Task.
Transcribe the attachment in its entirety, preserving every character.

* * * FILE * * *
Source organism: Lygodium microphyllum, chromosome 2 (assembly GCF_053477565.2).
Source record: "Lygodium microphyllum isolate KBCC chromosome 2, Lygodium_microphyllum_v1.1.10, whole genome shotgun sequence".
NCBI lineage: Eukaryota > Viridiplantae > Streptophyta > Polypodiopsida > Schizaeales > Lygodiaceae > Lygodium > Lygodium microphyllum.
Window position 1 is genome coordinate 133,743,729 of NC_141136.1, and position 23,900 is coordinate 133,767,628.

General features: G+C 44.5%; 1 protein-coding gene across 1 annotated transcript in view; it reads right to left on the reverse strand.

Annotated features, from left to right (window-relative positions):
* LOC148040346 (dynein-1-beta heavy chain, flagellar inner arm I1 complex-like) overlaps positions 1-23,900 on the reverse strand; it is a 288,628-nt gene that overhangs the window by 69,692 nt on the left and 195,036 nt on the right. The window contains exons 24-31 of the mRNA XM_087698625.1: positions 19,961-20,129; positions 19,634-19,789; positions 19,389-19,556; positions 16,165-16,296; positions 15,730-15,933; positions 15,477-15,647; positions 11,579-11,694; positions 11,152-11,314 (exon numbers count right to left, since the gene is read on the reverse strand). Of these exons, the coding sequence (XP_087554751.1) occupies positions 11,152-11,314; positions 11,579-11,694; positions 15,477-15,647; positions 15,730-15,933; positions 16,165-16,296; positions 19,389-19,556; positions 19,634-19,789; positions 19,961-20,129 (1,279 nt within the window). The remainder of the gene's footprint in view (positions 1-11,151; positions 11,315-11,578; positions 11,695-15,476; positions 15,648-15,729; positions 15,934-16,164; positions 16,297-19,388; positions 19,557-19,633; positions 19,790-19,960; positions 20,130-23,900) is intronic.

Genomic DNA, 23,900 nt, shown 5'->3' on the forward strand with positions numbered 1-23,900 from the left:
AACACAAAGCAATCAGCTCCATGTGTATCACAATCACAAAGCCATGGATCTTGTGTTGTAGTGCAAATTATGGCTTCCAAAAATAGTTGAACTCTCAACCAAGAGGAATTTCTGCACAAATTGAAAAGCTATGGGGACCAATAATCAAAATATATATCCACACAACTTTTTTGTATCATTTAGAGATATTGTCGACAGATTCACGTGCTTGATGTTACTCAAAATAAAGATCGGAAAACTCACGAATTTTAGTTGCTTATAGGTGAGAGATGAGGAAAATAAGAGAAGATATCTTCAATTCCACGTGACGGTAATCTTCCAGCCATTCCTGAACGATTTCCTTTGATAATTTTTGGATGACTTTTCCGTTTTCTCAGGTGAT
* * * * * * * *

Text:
Source organism: Lygodium microphyllum, chromosome 2 (assembly GCF_053477565.2).
Source record: "Lygodium microphyllum isolate KBCC chromosome 2, Lygodium_microphyllum_v1.1.10, whole genome shotgun sequence".
NCBI lineage: Eukaryota > Viridiplantae > Streptophyta > Polypodiopsida > Schizaeales > Lygodiaceae > Lygodium > Lygodium microphyllum.
Window position 1 is genome coordinate 133,743,729 of NC_141136.1, and position 23,900 is coordinate 133,767,628.

General features: G+C 44.5%; 1 protein-coding gene across 1 annotated transcript in view; it reads right to left on the reverse strand.

Annotated features, from left to right (window-relative positions):
* LOC148040346 (dynein-1-beta heavy chain, flagellar inner arm I1 complex-like) overlaps positions 1-23,900 on the reverse strand; it is a 288,628-nt gene that overhangs the window by 69,692 nt on the left and 195,036 nt on the right. The window contains exons 24-31 of the mRNA XM_087698625.1: positions 19,961-20,129; positions 19,634-19,789; positions 19,389-19,556; positions 16,165-16,296; positions 15,730-15,933; positions 15,477-15,647; positions 11,579-11,694; positions 11,152-11,314 (exon numbers count right to left, since the gene is read on the reverse strand). Of these exons, the coding sequence (XP_087554751.1) occupies positions 11,152-11,314; positions 11,579-11,694; positions 15,477-15,647; positions 15,730-15,933; positions 16,165-16,296; positions 19,389-19,556; positions 19,634-19,789; positions 19,961-20,129 (1,279 nt within the window). The remainder of the gene's footprint in view (positions 1-11,151; positions 11,315-11,578; positions 11,695-15,476; positions 15,648-15,729; positions 15,934-16,164; positions 16,297-19,388; positions 19,557-19,633; positions 19,790-19,960; positions 20,130-23,900) is intronic.

Genomic DNA, 23,900 nt, shown 5'->3' on the forward strand with positions numbered 1-23,900 from the left:
AACACAAAGCAATCAGCTCCATGTGTATCACAATCACAAAGCCATGGATCTTGTGTTGTAGTGCAAATTATGGCTTCCAAAAATAGTTGAACTCTCAACCAAGAGGAATTTCTGCACAAATTGAAAAGCTATGGGGACCAATAATCAAAATATATATCCACACAACTTTTTTGTATCATTTAGAGATATTGTCGACAGATTCACGTGCTTGATGTTACTCAAAATAAAGATCGGAAAACTCACGAATTTTAGTTGCTTATAGGTGAGAGATGAGGAAAATAAGAGAAGATATCTTCAATTCCACGTGACGGTAATCTTCCAGCCATTCCTGAACGATTTCCTTTGATAATTTTTGGATGACTTTTCCGTTTTCTCAGGTGAT